Jesus casting out demons, Julius Schnorr von Carolsfeld (1794–1872), Die Bibel in Bildern, Leipzig 1860

FrThomas’s homily at Mass on Sexagesima Sunday (7 February)

“He would not permit the demons to speak because they knew him.”

This is a rather surprising point — Christ is going round preaching about the coming kingdom of God, and yet when he meets with those who know who he is, he stops them from speaking, from saying who he truly is. If Christ were trying to live like a hermit, if he were avoiding any sort of publicity this would make perfect sense — but on the contrary, he goes into synagogues to preach to the whole community, and when they bring people to him who need healing he readily gives them his blessing and restores them to wholeness causing crowds to gather. As he does this, it’s not in the least bit surprising that the next morning when Simon Peter comes and finds him he said “every one is searching for you.”

So he can hardly be said to be avoiding publicity — but yet, but yet there is something which he is keeping quiet. He is not claiming to be the Messiah — he is the Messiah, and he never denies it, but for the moment he doesn’t say anything about it. When he meets with those demons who know full-well that he is the Messiah, he forbids them from letting anybody know.

It seems that he doesn’t want people to know who he is — which surely would go against the whole purpose of his preaching mission.

Of course, it does actually make perfect sense…Christ is fulfilling God’s mission, so every last details has been planned out for endless ages. The point is that he wants the people to come to know what he actually is and what that means, not merely to have a title attached to him.

Had those demons let slip that he was the Messiah — had people come to know it, then whenever he arrived to preach the Gospel he would have to deal with the various bundles of ideas, traditions, and random thoughts which people had about the Messiah. No longer would his preaching be simply about the coming of the kingdom of God — it would have to start by putting them right on what the Messiah was.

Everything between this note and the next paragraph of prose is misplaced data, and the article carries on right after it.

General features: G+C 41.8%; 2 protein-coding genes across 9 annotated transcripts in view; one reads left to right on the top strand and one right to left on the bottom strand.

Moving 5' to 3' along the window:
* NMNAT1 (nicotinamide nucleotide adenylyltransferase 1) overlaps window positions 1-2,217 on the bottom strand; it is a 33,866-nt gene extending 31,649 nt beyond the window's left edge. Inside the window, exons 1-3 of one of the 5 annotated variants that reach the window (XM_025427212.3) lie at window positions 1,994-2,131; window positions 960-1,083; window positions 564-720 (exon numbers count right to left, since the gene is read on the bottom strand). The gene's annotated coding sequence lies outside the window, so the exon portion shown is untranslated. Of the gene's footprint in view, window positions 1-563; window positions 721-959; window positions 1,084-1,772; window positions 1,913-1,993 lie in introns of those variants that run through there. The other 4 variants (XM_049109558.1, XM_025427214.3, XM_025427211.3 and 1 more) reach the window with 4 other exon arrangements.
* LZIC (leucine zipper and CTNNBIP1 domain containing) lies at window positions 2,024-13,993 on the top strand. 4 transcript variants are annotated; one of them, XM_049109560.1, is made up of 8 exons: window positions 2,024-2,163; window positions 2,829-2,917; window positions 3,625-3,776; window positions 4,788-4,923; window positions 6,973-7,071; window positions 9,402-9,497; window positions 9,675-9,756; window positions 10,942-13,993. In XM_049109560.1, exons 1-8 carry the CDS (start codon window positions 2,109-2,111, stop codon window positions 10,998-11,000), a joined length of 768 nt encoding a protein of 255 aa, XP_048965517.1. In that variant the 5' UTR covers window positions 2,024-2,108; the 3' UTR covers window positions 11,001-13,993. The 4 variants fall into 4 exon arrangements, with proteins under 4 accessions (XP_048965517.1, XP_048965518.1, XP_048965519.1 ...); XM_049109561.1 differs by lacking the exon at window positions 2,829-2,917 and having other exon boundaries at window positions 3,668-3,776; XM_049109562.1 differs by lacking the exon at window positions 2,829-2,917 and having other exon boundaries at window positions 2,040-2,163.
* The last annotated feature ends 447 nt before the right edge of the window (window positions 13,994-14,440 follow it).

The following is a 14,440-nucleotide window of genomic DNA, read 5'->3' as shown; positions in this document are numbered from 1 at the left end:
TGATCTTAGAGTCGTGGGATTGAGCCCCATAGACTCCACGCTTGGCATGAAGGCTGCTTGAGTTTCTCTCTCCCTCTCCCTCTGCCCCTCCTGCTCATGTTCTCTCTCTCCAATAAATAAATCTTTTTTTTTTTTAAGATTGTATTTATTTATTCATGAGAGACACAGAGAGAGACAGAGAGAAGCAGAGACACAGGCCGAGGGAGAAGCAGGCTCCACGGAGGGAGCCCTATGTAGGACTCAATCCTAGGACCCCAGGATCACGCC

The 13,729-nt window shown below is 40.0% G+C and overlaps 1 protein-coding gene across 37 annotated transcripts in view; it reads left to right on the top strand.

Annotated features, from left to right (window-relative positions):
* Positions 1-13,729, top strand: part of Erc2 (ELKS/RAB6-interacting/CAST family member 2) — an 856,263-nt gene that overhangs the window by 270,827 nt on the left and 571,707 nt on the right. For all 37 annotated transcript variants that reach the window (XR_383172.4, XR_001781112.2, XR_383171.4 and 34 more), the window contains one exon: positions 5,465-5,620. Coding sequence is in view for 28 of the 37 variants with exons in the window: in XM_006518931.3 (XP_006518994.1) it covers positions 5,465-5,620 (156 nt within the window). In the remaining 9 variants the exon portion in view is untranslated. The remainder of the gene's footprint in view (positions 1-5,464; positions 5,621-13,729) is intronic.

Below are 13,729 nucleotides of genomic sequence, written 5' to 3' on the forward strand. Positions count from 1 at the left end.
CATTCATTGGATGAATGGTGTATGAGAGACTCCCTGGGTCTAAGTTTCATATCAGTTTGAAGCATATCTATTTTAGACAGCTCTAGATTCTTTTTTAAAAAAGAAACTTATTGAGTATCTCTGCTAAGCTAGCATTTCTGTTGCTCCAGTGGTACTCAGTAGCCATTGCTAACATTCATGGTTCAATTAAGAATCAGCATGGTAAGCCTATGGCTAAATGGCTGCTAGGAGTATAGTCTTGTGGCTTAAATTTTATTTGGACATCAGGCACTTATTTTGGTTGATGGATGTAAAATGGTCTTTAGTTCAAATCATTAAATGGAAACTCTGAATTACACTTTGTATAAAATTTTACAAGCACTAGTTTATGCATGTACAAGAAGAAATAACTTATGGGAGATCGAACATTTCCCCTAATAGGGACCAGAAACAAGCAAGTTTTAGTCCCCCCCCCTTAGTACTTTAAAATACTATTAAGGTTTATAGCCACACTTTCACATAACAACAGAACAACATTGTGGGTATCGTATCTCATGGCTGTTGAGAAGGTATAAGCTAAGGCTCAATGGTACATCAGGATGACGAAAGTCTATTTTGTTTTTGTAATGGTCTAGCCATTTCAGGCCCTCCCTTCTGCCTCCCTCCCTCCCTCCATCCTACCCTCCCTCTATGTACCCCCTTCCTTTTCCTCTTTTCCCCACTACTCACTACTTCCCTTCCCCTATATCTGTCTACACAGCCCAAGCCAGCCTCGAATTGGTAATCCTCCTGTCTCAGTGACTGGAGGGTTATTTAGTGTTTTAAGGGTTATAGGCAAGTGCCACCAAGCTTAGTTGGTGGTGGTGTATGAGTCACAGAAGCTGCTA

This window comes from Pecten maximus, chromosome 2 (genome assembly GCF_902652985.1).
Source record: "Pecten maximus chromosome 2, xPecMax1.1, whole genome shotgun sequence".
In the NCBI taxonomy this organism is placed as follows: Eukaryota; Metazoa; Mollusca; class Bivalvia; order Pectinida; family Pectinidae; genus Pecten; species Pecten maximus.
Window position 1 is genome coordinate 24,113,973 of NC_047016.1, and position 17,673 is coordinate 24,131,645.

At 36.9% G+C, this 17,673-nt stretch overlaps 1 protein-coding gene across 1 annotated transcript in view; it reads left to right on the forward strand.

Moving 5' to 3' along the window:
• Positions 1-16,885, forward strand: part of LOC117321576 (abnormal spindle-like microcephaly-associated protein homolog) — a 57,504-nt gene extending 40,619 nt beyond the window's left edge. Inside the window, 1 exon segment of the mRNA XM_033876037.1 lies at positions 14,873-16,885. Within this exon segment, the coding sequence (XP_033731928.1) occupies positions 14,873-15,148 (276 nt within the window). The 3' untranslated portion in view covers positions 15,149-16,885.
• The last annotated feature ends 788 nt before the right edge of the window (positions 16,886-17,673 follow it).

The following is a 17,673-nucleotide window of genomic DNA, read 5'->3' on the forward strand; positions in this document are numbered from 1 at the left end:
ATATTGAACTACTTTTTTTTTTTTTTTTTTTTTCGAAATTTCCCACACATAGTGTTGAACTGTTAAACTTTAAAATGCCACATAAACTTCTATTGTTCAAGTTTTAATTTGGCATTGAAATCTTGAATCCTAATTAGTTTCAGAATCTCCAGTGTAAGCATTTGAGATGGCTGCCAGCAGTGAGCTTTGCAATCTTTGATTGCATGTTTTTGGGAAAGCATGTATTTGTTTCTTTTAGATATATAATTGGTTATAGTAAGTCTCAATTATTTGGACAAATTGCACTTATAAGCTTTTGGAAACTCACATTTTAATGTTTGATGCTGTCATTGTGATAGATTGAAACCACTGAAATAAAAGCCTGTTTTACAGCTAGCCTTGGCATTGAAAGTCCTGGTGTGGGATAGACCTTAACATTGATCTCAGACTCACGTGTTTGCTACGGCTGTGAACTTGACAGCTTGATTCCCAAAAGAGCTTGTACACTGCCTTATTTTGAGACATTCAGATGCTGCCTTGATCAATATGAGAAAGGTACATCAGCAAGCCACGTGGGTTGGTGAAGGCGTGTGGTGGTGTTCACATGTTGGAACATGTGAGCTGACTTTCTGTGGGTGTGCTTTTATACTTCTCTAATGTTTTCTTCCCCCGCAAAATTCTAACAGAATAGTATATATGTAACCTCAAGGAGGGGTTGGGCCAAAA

The Jews of the time saw the Messiah principally as a political leader — as somebody who would restore the nation, would give the Kingdom of Israel its freedom again. They knew well the story of the Exodus from Egypt — they had been slaves, held under the power of a foreign king, and God through a powerful intervention brought them out and gave them their own land, where they could govern themselves (under his guidance) and be free to worship him. When they retold that story each year, looking at their life under the Roman Empire, the moral was immediately apparent: the Messiah would repeat what Moses did, would remove the control which the Empire had over them, and give them their kingdom again. After all this is what had happened when they returned from exile in Babylon — they were free to live in their land and worship God properly — it is what had happened after the Maccabean Revolt, when the oppressive Seleucid Empire had been removed from Israel.

The moral of the Exodus seemed so clear, but like so many other things which seem clear and obvious it was also wrong because it has things the wrong way round. It’s not that the liberation which the Messiah would bring was modelled on the Exodus — rather it’s that the Exodus was modelled on the liberation which the Messiah would bring. The Messiah’s liberation was far deeper than the freedom which Moses brought.

The freedom which Moses gave to the people of Israel was simply the freedom from having a foreign ruler oppress them — the freedom which the Messiah brought was far more powerful. He gave a freedom which meant that those who were being oppressed by various illnesses and demons were set free from those — and even more powerfully, those who were oppressed by sin, were set free from those sins.

If people saw Our Lord arriving and their first thought was of the Messiah, then while they would have the right title for him, they would have the wrong idea of what he was doing. But if he taught them, using powerful words of preaching, and showing them the freedom he was offering by setting them free from illnesses, then they could come to see the reality which he was promising. They could come to use the word ‘Messiah’ in due course, but only once they had fully understood what it really meant.

While this was true of those whom Christ encountered while walking on earth, it is also true of us as well. We can easily miss the point of what Christ is saying to us, we can get caught up in the ideas which we find most comforting, in the thoughts we have inherited. But we need to be able to take a step back, and look at what Christ is really saying to us and to the whole world.

Christ was not merely the Messiah for the people of Israel, he is the Messiah, and he is the Messiah for the whole world. He comes to us with the same message as he came to those towns and villages throughout Galilee. He preaches the same freedom to us.

We are all, in various ways, caught up by the bonds of sins — our sins, those of our communities, and those of others — and Christ comes to us, as he came to so many people two thousand years ago, offering freedom. Offering to set us free from the sins which weigh us down, offering us the true and deep freedom which belongs to the children of God.

Let us, then, take the time to reflect on how we hear the message of Christ. Whether we place too many of our own filters in front of the message so that we miss out on the heart of that message. Let us also reflect on where in our lives we need to have that freedom which he brings — which bonds he can break for us, and then ask for him to come into our lives in order to give us that freedom, to break all of those bonds of slavery to sin.